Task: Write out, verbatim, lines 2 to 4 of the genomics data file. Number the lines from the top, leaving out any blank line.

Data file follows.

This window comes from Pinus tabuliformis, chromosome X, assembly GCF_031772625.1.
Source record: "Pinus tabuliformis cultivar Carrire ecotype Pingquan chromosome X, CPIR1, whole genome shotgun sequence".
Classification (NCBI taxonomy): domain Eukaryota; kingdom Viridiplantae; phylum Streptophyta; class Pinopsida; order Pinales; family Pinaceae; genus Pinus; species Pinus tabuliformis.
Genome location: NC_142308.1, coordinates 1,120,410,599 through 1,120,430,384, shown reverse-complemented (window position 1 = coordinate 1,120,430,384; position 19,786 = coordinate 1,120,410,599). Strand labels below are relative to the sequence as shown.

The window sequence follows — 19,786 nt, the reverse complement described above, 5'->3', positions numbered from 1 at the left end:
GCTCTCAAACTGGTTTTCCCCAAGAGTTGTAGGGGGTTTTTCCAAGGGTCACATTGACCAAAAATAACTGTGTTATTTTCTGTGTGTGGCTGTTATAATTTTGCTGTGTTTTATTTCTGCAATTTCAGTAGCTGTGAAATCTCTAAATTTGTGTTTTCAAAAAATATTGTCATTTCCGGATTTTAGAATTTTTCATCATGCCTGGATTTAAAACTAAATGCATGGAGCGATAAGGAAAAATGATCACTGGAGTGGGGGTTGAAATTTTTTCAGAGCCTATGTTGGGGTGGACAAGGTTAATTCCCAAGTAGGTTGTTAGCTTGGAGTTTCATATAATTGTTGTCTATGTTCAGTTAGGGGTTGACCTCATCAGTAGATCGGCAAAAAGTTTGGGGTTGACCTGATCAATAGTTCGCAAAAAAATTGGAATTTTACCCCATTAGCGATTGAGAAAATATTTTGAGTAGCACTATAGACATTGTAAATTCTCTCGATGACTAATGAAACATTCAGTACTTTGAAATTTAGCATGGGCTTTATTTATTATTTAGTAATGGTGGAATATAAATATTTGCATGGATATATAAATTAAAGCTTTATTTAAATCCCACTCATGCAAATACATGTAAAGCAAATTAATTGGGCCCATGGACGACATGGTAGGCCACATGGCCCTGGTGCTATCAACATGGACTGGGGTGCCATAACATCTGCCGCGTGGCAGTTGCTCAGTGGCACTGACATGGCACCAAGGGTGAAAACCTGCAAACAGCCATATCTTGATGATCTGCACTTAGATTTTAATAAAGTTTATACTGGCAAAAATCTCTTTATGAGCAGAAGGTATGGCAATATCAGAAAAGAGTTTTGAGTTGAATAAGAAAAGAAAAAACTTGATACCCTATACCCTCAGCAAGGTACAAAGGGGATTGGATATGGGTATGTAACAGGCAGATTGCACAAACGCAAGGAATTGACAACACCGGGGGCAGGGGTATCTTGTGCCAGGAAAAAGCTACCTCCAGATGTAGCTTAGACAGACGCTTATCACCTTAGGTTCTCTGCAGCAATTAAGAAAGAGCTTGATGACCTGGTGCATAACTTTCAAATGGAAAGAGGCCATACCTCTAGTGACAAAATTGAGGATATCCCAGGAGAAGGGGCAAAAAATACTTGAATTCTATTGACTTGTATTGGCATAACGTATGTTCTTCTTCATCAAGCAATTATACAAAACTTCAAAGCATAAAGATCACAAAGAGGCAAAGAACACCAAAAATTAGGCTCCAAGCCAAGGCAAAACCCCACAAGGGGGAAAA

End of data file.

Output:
Source record: "Pinus tabuliformis cultivar Carrire ecotype Pingquan chromosome X, CPIR1, whole genome shotgun sequence".
Classification (NCBI taxonomy): domain Eukaryota; kingdom Viridiplantae; phylum Streptophyta; class Pinopsida; order Pinales; family Pinaceae; genus Pinus; species Pinus tabuliformis.
Genome location: NC_142308.1, coordinates 1,120,410,599 through 1,120,430,384, shown reverse-complemented (window position 1 = coordinate 1,120,430,384; position 19,786 = coordinate 1,120,410,599). Strand labels below are relative to the sequence as shown.